The Subjective Nature of Mental Illness as a Form of Gun Control

Once again, the second amendment is under an all-out assault by the left. H.R. 127 -would among other things -require a mental health screening before purchasing a firearm. This has been in the works for some time, and in many instances, coercive mental health laws are already being used as a means of confiscating legally owned guns. Red-flag laws, for example, allow authorities to strip a person of their constitutionally protected right under the mere suspicion of what someone may consider bizarre or threatening behavior. In other words, under red-flag laws, an individual can report a gun owner to authorities if they think they are behaving strangely. The reported person has no knowledge of such a report and has no recourse. He is considered guilty until he can prove he is not a threat to society. H.R. 127 would turn a constitutionally protected right into a privilege that one must prove they are fit to exercise. Who is defining mental fitness/illness? How effective are the surveys, and are there other tests that can prove beyond a reasonable doubt the existence of a mental illness? In defense of the right to keep and bear arms, this article will address these questions to give second amendment advocates the information needed to fight this bill.

It is important to understand that there is no indisputable evidence that mental illness even exists. This is a controversial and loaded statement that often elicits emotional responses. Certainly, there are emotional problems that become difficult for individuals to deal with, however, psychiatrists and psychologists freely admit that there is no biological test that proves the existence of an anomaly that causes behavioral diseases. Writing for Psychology Today, Dr. Barbara K. Lipska and Elaine McArdle state that mental health diagnoses are often based only on observations of behavior.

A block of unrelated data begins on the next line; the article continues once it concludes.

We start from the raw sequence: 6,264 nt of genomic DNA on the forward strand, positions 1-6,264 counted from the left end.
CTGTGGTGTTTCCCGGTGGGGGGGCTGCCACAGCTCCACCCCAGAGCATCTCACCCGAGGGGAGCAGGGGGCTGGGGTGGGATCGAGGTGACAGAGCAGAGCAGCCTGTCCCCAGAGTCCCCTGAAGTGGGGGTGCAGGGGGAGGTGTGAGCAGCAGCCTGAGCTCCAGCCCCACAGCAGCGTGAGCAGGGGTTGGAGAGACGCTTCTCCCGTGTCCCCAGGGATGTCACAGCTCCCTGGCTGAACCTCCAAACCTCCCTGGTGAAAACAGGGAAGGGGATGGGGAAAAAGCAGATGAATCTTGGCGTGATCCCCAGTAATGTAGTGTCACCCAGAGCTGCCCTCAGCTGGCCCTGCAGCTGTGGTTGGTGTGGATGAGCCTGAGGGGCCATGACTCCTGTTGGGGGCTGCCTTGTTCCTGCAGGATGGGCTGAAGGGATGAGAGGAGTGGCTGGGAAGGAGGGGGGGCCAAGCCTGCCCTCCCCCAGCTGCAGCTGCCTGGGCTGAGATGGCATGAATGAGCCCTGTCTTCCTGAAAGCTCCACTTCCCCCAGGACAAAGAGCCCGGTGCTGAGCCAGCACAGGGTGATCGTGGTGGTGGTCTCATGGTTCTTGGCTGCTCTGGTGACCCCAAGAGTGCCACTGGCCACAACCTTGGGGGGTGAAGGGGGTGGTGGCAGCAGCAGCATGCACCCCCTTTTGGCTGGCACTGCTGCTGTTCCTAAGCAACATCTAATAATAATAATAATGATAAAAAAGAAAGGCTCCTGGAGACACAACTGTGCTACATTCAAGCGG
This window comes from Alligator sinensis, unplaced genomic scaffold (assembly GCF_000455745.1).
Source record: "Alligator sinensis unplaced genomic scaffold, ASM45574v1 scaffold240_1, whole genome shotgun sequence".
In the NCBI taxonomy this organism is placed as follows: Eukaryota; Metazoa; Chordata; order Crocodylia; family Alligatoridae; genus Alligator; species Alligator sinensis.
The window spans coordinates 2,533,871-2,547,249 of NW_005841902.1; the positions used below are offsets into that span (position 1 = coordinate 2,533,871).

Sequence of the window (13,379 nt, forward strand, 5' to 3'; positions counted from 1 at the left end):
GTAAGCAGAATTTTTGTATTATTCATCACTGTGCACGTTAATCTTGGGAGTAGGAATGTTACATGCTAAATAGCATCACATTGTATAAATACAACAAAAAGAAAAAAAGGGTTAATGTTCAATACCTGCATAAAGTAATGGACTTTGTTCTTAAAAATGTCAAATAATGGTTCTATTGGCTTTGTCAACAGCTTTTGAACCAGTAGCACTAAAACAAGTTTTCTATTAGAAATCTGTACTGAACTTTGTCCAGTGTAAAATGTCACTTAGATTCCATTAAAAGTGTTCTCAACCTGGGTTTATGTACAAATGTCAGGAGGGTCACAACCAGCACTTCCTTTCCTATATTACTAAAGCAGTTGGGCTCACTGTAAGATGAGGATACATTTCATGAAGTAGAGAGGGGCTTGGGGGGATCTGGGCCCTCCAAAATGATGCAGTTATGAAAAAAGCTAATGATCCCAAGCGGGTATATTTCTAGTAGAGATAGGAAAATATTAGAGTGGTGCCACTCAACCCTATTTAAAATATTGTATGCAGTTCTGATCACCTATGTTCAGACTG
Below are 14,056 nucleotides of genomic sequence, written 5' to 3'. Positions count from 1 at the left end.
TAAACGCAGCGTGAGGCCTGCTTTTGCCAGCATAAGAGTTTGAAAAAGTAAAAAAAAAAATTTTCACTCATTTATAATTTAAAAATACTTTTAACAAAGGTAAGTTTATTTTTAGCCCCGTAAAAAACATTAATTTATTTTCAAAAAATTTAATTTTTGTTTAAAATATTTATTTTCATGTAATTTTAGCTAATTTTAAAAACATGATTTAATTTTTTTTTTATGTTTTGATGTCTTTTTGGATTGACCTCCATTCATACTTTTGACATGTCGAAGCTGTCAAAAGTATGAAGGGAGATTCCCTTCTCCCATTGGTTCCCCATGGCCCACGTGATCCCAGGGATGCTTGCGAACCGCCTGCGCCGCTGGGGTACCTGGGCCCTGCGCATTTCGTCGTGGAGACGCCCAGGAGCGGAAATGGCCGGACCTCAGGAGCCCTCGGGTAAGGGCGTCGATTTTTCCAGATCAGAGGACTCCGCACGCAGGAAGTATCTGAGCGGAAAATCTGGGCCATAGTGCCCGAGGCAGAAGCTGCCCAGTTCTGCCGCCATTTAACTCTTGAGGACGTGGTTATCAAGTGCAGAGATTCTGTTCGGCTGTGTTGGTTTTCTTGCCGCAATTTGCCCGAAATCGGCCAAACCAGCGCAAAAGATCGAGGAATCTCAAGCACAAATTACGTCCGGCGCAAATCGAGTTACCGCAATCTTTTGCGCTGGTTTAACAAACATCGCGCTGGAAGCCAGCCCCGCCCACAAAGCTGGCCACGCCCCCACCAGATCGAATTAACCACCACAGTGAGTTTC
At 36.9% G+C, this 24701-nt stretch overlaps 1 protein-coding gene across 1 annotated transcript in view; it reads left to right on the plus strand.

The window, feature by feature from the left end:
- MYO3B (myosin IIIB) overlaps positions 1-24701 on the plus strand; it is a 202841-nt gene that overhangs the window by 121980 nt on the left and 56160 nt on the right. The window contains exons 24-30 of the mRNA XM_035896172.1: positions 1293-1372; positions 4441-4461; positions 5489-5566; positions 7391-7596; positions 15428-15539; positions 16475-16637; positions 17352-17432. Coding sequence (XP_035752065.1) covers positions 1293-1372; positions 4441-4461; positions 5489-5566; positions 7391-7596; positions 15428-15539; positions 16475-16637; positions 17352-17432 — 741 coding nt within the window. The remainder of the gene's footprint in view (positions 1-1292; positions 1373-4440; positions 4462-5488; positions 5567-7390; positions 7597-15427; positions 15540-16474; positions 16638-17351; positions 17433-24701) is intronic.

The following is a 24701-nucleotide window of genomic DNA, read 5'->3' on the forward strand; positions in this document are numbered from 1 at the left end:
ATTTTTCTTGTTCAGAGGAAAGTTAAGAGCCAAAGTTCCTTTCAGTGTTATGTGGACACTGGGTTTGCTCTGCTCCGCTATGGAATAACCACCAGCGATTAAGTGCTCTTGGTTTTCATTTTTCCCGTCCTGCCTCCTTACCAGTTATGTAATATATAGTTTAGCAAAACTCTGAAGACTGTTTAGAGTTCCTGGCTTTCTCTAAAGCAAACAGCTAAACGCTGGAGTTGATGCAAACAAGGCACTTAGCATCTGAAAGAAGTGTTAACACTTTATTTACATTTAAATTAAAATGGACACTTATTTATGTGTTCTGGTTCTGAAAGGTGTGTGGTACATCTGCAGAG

“The data suggest that mental illness is caused by a combination of heredity and environment, the latter involving multiple factors—including drug use and abuse—that act in complex interplay with one another and with our genes. But it remains exceedingly hard to pinpoint the biological and chemical processes for mental illness, in part because these disorders are diagnosed through observations of behaviors rather than through more precise tests. Unlike cancer and heart disease, mental illness has no objective measures—no biological markers that we can see on imaging scans or determine through laboratory tests—to tell us who is affected and who is not. In the aggregate, groups of people who suffer from mental illness may show differences in their brain structures or functions, but for now, individual patients cannot be diagnosed using conventional measures such as blood tests, CT scans, or MRIs.” (Psychology Today)

According to Dr. Nathaniel Lehrman, the term mental illness was once reserved for those exhibiting such bizarre behavior, they were unable to function as a member of society. Today, anyone exhibiting symptoms of behaviors that we all experience, such as sadness and anxiety, could be labeled mentally ill. The danger of being forced to submit to a psychiatric evaluation before purchasing a firearm lies in the inherent biases of those in the profession defining what mental illness is. Look at the DSM V, for example. There are over 300 mental health diagnoses that are all based on observations of behavior alone, with no tests of any kind to back them up. If you were given a survey, it is likely that they will be able to diagnose you with any one of these disorders and then label you mentally ill. If that sounds a bit fantastical, it is already happening in public schools. According to Lehrman, public schools were forced to implement the teen screening program in 2006 with the intent of identifying, “hidden mental illness” for the purpose of prescribing appropriate treatment. The treatment, of course, is psychiatric medication. Thousands of school children, based only on the results of the teen screen survey, are prescribed powerful drugs for diagnoses ranging from ADHD to obsessive-compulsive disorder.

Psychiatrist Thomas Szasz, author of the books The Myth of Mental Illness and Law Liberty and Psychiatry: An Inquiry into the Social Uses of Mental Health Practices states that mental illness, in today’s language, has transformed from describing legitimate diseases of the brain, such as syphilis, to describing personality defects which affect otherwise harmonious relationships. Brain diseases are real and are identifiable as biological anomalies whereas, mental illness, with the keyword being mental, is attempting to describe a disease of the mind or mental state of being. Biological disease cannot exist in this manner; therefore, mental illness is being used to describe what is viewed as personality defects, or even problems of living.